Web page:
Tuesday, February 19, 2008


It is everyone’s city — from the Kannadiga to the Kashmiri. People have been coming in for years and more are expected to come in the future. What are the newer, younger people hoping to find here? And how are the earlier migrants faring? Prashanth G N reports on migration trends in Bangalore

Melting Pot: The concept maybe old, even cliched, yet it describes best the idea of communities pouring into an urban locale. New York was first described as a melting pot. It still is. Closer home, Mumbai is India’s first melting pot. But what about Bangalore?
Bangalore carries something of the character of the great city. Just as the world’s communities walk into New York or Mumbai, much of India’s communities walk into Bangalore.
Bangalore is special
What’s special about Bangalore? A whole lot of cultures and communities coming in over the years: Kannadigas from coastal and North Karnataka, Tamilians, Telugus, Rajasthanis (Marwaris and Rajputs), Gujaratis, Sindhis, Bengalis, residents of Bihar, Oriyas, Sikhs, Kashmiris and Malayalees. Many have trickled in over 100 years, some 50 years, and others as recently as 20-25 years. While the older communities continue to stay and grow, Bangalore expects to see in the next 10 years a rapid migration of newer communities. The melting pot will get bigger.
Higher migration
What are the indicators for this expected rise in migration? Two major ones: Nasscom has predicted that India requires 5 lakh IT professionals by 2012. And 30% of them are expected to settle in Bangalore — roughly 1.5 lakh professionals, and their families, on an average four members.
The construction industry has been growing at more than 100% every year over the past 5 years and is expected to grow anywhere between 50-80% over the next 5 years. “This means a high requirement for construction workers or manual labour — 1 lakh at least,’’ says a real estate observer. Their families would also come in. Bangalore then is expecting to see well over 2 lakh people in the next 5-8 years.
The future beckons
On the one hand, highly educated and skilled professionals are coming into the IT, ITeS and services sector, and on the other, non-educated, skilled but poor workers are entering the construction and taxi driving sectors.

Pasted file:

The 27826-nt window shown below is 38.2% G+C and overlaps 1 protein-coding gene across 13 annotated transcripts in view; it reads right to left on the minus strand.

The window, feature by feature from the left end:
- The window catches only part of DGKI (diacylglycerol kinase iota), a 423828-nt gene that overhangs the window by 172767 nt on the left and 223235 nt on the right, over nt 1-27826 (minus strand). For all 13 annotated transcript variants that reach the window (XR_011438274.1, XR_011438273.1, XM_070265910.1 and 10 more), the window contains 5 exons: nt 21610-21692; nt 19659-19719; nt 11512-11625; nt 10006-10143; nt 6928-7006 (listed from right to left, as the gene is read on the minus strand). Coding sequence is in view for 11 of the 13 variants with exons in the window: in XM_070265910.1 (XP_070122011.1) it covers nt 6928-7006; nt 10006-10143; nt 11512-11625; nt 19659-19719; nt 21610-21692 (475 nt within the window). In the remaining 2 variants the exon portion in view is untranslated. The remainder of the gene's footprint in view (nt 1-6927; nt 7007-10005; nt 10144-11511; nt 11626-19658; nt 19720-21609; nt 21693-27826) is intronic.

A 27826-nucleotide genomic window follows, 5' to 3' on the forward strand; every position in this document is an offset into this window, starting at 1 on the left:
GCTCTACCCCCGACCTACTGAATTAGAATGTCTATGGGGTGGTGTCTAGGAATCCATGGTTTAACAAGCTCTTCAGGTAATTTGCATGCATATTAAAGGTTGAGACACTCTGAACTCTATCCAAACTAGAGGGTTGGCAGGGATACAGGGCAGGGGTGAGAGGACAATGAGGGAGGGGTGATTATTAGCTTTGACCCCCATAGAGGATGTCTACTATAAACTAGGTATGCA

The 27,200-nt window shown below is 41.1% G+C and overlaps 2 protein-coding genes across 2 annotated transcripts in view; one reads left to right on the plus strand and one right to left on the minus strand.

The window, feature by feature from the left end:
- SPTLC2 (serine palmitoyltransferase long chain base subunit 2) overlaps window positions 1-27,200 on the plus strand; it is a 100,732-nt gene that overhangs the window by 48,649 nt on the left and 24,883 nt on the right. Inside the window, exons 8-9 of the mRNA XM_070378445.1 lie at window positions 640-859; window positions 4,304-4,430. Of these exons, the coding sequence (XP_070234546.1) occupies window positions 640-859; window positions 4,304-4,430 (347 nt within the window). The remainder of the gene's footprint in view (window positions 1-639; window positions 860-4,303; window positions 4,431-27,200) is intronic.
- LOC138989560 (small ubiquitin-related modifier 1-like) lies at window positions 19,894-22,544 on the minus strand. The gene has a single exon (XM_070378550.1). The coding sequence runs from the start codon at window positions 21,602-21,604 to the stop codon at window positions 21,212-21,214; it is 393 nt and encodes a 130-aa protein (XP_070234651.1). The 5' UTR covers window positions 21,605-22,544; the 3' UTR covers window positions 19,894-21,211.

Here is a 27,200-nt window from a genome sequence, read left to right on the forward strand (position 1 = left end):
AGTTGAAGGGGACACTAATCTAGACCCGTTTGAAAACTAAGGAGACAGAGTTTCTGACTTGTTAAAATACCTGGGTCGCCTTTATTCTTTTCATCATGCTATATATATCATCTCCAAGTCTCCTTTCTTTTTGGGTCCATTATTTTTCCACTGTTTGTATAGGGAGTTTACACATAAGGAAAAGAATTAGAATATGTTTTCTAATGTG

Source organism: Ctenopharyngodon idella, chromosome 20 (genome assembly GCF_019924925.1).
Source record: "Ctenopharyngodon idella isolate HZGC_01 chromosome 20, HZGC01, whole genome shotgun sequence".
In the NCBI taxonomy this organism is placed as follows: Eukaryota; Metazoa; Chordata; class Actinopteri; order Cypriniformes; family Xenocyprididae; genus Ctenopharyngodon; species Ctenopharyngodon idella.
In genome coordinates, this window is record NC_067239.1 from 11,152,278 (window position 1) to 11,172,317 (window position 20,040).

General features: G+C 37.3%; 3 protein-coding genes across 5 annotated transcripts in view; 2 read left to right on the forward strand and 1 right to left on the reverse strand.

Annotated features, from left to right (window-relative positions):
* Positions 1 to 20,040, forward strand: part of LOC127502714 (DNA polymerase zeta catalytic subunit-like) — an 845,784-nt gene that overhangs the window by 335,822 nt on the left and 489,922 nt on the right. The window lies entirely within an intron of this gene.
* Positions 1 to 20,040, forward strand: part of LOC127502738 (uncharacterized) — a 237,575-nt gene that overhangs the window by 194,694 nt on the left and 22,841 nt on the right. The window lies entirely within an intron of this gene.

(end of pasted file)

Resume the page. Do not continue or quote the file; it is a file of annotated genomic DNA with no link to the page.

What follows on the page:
While Bangalore’s IT companies have a significant percentage of professionals coming in from north Indian states, more than 70% of the labour for the city’s construction sites is from Orissa, Bihar and MP, according to an NGO study.
The unorganized construction sector, however, attracts migrants from North Karnataka too — Gulbarga, Bidar, Raichur and Bellary. “After workers from North India, North Karnataka workers form the largest composition in Bangalore’s labour scene,’’ points out Mohan Rao of an NGO studying construction trends.
The unorganised cab drivers’ sector attracts people from suburban/rural Bangalore. “A lot of people working as cab drivers for tech companies come from Channapatna, Mandya, Tumkur, Ramanagaram, Bidadi and Yelahanka. They settle down in the peripheral parts of Bangalore, paying low rents,’’ says Raman, a cab agency owner.
What does all this mean? “Bangalore is attracting a lot of people from North India, North Karnataka and rural Bangalore to its huge organized and unorganized sectors. This has been happening after the 90s. Given the trends in these sectors, you can expect more people to come in,’’ social scientists point out.
Earlier migrants
But Bangalore is also a city of older migrant communities, those that came in much before the 90s — in fact, as early as 1900.
These are traditional communities wellsettled in petty trade, community-driven business — cloth, jewellery, hardware, electrical — which is also highly organized. “This traditional business has a lot of older people continuing with it. Among the younger generation, half of them come to run the traditional business and half move into new sectors like management and IT,’’ says businessman Bharath Lal.